Which is worse? The apocalypse itself or life after the apocalypse? In Farel Dalrymple’s The Wrenchies, tragic hero Sherwood experiences both. At the start of the story, Sherwood is a teen adventurer in a fantasy world, battling demons and voyaging through outer space. When he becomes an adult, however, Sherwood’s perilous escapades starts to wear on him, and his outlook turns grim. His depression makes him vulnerable to the mysterious and malevolent Shadowsmen. These soul-eating monsters from another dimension turn Sherwood into a living portal, allowing them to invade Earth and kill every adult on the planet.
After the apocalypse, the reader is introduced to the Wrenchies, a group of battle-hardened children who know that when they reach adolescence, the Shadowsmen will come for them. Undaunted, they mount a quest to defeat the Shadowsmen.
In The Wrenchies, Dalrymple has created a world that’s vivid, visceral, and whimsical. The art is both grotesque and naturalistic, crammed full of grimy details and popping with bright colors that create the air of a nightmarish carnival. There are layers of complex narrative in this dense book. Particularly interesting is the way the narrative returns again and again to Sherwood’s origin story, varying it each time to explore how shaky memories of trauma can be.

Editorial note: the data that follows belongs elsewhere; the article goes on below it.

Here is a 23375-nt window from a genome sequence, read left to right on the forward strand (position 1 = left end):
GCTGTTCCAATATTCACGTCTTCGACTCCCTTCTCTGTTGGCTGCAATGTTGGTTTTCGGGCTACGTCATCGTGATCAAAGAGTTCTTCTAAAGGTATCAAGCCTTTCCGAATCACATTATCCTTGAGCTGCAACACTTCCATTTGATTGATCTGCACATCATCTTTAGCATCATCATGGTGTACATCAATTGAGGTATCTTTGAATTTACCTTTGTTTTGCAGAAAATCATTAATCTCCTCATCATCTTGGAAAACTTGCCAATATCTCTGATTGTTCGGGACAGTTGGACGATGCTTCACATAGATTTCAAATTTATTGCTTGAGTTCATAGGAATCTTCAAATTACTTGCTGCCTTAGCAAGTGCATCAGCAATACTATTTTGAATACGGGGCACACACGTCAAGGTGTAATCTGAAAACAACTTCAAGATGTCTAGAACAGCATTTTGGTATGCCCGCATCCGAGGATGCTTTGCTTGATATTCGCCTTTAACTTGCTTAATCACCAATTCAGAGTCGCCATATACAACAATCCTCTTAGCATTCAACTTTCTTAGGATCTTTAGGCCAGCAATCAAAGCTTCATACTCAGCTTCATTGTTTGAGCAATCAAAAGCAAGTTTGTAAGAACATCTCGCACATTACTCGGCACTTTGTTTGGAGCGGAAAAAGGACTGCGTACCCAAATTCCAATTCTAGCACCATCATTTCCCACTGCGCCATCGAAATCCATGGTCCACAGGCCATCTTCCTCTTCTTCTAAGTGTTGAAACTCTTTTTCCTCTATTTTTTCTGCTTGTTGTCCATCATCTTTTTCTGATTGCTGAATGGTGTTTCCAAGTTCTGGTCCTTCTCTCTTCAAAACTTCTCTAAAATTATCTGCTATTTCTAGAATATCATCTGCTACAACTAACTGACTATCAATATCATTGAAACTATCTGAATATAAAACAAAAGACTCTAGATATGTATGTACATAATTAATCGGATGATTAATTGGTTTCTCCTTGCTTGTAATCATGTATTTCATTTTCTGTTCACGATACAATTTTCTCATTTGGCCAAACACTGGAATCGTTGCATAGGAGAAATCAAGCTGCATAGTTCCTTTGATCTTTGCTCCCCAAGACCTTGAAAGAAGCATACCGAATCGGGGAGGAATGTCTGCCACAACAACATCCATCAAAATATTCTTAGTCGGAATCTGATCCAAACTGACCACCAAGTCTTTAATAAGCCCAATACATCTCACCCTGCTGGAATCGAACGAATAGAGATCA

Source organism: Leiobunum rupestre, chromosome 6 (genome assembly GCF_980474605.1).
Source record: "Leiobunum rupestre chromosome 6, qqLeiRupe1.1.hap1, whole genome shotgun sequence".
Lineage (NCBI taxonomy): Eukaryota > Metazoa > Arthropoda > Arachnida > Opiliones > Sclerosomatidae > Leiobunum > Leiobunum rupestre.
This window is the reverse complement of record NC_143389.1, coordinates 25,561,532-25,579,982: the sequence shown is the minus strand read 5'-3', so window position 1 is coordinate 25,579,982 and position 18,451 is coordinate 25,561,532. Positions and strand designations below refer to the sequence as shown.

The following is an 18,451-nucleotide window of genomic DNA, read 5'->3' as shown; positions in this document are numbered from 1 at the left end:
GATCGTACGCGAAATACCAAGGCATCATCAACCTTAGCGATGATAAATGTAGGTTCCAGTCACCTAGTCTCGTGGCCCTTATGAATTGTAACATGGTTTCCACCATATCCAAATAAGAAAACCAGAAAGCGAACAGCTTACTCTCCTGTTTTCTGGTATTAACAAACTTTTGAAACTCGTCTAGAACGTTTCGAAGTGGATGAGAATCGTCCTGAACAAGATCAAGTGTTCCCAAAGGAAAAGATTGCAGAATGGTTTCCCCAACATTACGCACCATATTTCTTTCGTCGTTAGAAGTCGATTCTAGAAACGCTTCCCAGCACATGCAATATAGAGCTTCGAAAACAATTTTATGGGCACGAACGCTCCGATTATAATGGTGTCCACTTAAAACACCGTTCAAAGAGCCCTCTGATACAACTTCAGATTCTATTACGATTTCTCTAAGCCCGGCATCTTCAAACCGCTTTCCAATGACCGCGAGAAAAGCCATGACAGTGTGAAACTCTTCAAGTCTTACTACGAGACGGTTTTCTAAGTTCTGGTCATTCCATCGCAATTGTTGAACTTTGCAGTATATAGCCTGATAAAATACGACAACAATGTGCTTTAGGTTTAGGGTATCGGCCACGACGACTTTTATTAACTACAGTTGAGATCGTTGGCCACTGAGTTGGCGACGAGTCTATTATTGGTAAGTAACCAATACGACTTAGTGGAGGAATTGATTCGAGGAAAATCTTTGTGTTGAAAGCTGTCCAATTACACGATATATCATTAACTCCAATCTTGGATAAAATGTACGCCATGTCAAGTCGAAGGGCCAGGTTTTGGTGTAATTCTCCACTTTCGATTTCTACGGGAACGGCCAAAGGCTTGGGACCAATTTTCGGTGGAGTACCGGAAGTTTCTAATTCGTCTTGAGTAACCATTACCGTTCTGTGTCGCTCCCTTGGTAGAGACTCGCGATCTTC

The Wrenchies also functions an extended metaphor for the turbulence of growing up. If the Shadowsmen are a symbol of impending adulthood (sucking the imaginative life force out of their victims), then the Wrenchies are a symbol of healing and redemption. They represent the hopefulness of youth, and their perseverance is a metaphor for accepting and adapting to adulthood.
Rob Clough writes about comics for The Comics Journal, Study Group Magazine, Infinity, and his own blog, High-Low (highlowcomics.blogspot.com). He lives in Durham, North Carolina, with his wife, daughter, and two cats.
© 2014 by Rob Clough